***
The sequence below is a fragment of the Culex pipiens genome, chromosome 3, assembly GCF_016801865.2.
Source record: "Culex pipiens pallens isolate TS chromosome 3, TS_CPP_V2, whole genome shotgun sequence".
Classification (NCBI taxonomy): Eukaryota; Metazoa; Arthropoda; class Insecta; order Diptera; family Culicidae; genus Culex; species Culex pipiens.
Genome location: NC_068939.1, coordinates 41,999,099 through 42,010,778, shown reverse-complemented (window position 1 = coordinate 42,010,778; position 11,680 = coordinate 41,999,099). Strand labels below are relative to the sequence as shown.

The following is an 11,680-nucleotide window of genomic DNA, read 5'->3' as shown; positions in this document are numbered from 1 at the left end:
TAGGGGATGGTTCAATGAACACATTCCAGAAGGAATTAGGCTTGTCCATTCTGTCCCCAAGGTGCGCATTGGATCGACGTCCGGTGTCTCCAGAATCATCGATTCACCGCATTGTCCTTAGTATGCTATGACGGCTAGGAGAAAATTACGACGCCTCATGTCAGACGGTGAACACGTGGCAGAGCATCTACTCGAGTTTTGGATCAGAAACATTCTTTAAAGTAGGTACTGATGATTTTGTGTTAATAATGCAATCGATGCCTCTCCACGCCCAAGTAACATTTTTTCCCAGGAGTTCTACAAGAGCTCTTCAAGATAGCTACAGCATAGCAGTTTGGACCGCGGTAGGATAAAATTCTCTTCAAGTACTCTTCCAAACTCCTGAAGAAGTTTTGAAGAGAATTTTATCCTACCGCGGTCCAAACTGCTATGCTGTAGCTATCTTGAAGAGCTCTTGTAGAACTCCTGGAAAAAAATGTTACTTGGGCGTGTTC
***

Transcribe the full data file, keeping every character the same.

The sequence below is a fragment of the Culex pipiens genome, chromosome 3, assembly GCF_016801865.2.
Source record: "Culex pipiens pallens isolate TS chromosome 3, TS_CPP_V2, whole genome shotgun sequence".
Classification (NCBI taxonomy): Eukaryota; Metazoa; Arthropoda; class Insecta; order Diptera; family Culicidae; genus Culex; species Culex pipiens.
Genome location: NC_068939.1, coordinates 41,999,099 through 42,010,778, shown reverse-complemented (window position 1 = coordinate 42,010,778; position 11,680 = coordinate 41,999,099). Strand labels below are relative to the sequence as shown.

The following is an 11,680-nucleotide window of genomic DNA, read 5'->3' as shown; positions in this document are numbered from 1 at the left end:
TAGGGGATGGTTCAATGAACACATTCCAGAAGGAATTAGGCTTGTCCATTCTGTCCCCAAGGTGCGCATTGGATCGACGTCCGGTGTCTCCAGAATCATCGATTCACCGCATTGTCCTTAGTATGCTATGACGGCTAGGAGAAAATTACGACGCCTCATGTCAGACGGTGAACACGTGGCAGAGCATCTACTCGAGTTTTGGATCAGAAACATTCTTTAAAGTAGGTACTGATGATTTTGTGTTAATAATGCAATCGATGCCTCTCCACGCCCAAGTAACATTTTTTCCCAGGAGTTCTACAAGAGCTCTTCAAGATAGCTACAGCATAGCAGTTTGGACCGCGGTAGGATAAAATTCTCTTCAAGTACTCTTCCAAACTCCTGAAGAAGTTTTGAAGAGAATTTTATCCTACCGCGGTCCAAACTGCTATGCTGTAGCTATCTTGAAGAGCTCTTGTAGAACTCCTGGAAAAAAATGTTACTTGGGCGTGTTC